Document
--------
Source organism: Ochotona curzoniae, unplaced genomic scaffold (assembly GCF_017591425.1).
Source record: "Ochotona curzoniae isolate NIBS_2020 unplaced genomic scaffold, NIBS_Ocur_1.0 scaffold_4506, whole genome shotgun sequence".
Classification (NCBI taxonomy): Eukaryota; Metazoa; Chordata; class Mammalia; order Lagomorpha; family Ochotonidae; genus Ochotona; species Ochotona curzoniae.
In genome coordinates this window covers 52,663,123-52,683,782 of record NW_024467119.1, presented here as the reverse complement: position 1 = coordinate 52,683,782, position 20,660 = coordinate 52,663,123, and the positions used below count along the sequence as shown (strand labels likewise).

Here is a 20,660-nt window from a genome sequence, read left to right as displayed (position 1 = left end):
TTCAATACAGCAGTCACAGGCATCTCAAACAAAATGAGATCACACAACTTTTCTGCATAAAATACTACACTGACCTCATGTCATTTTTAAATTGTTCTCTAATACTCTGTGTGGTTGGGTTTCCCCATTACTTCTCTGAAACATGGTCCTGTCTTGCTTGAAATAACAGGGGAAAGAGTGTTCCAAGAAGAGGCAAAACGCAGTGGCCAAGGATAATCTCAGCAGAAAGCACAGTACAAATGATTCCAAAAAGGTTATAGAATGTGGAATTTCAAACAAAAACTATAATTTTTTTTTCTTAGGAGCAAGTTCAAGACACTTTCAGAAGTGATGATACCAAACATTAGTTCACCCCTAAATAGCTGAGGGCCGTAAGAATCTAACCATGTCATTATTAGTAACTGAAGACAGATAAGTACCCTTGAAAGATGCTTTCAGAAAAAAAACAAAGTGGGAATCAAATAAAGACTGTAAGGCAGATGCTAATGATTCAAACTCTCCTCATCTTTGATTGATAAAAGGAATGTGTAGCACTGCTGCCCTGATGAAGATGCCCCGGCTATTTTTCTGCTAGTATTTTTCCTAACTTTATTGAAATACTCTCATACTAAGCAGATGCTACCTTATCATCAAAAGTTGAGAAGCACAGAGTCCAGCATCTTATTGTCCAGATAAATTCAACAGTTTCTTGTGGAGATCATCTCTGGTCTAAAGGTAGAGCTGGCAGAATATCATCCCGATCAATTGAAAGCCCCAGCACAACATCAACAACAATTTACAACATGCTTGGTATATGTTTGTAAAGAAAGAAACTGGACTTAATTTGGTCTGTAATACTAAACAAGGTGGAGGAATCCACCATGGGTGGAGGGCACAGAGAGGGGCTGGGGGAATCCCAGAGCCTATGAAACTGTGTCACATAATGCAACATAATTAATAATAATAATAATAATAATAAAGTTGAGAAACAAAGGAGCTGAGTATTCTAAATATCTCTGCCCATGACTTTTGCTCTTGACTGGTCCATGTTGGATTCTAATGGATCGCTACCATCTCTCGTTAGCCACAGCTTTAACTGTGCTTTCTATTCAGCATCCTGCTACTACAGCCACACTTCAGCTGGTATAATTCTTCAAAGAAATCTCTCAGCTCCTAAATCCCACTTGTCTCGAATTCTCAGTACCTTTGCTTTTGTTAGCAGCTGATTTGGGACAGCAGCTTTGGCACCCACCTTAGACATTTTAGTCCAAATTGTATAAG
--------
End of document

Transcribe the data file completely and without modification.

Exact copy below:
Source organism: Ochotona curzoniae, unplaced genomic scaffold (assembly GCF_017591425.1).
Source record: "Ochotona curzoniae isolate NIBS_2020 unplaced genomic scaffold, NIBS_Ocur_1.0 scaffold_4506, whole genome shotgun sequence".
Classification (NCBI taxonomy): Eukaryota; Metazoa; Chordata; class Mammalia; order Lagomorpha; family Ochotonidae; genus Ochotona; species Ochotona curzoniae.
In genome coordinates this window covers 52,663,123-52,683,782 of record NW_024467119.1, presented here as the reverse complement: position 1 = coordinate 52,683,782, position 20,660 = coordinate 52,663,123, and the positions used below count along the sequence as shown (strand labels likewise).

Here is a 20,660-nt window from a genome sequence, read left to right as displayed (position 1 = left end):
TTCAATACAGCAGTCACAGGCATCTCAAACAAAATGAGATCACACAACTTTTCTGCATAAAATACTACACTGACCTCATGTCATTTTTAAATTGTTCTCTAATACTCTGTGTGGTTGGGTTTCCCCATTACTTCTCTGAAACATGGTCCTGTCTTGCTTGAAATAACAGGGGAAAGAGTGTTCCAAGAAGAGGCAAAACGCAGTGGCCAAGGATAATCTCAGCAGAAAGCACAGTACAAATGATTCCAAAAAGGTTATAGAATGTGGAATTTCAAACAAAAACTATAATTTTTTTTTCTTAGGAGCAAGTTCAAGACACTTTCAGAAGTGATGATACCAAACATTAGTTCACCCCTAAATAGCTGAGGGCCGTAAGAATCTAACCATGTCATTATTAGTAACTGAAGACAGATAAGTACCCTTGAAAGATGCTTTCAGAAAAAAAACAAAGTGGGAATCAAATAAAGACTGTAAGGCAGATGCTAATGATTCAAACTCTCCTCATCTTTGATTGATAAAAGGAATGTGTAGCACTGCTGCCCTGATGAAGATGCCCCGGCTATTTTTCTGCTAGTATTTTTCCTAACTTTATTGAAATACTCTCATACTAAGCAGATGCTACCTTATCATCAAAAGTTGAGAAGCACAGAGTCCAGCATCTTATTGTCCAGATAAATTCAACAGTTTCTTGTGGAGATCATCTCTGGTCTAAAGGTAGAGCTGGCAGAATATCATCCCGATCAATTGAAAGCCCCAGCACAACATCAACAACAATTTACAACATGCTTGGTATATGTTTGTAAAGAAAGAAACTGGACTTAATTTGGTCTGTAATACTAAACAAGGTGGAGGAATCCACCATGGGTGGAGGGCACAGAGAGGGGCTGGGGGAATCCCAGAGCCTATGAAACTGTGTCACATAATGCAACATAATTAATAATAATAATAATAATAATAAAGTTGAGAAACAAAGGAGCTGAGTATTCTAAATATCTCTGCCCATGACTTTTGCTCTTGACTGGTCCATGTTGGATTCTAATGGATCGCTACCATCTCTCGTTAGCCACAGCTTTAACTGTGCTTTCTATTCAGCATCCTGCTACTACAGCCACACTTCAGCTGGTATAATTCTTCAAAGAAATCTCTCAGCTCCTAAATCCCACTTGTCTCGAATTCTCAGTACCTTTGCTTTTGTTAGCAGCTGATTTGGGACAGCAGCTTTGGCACCCACCTTAGACATTTTAGTCCAAATTGTATAAG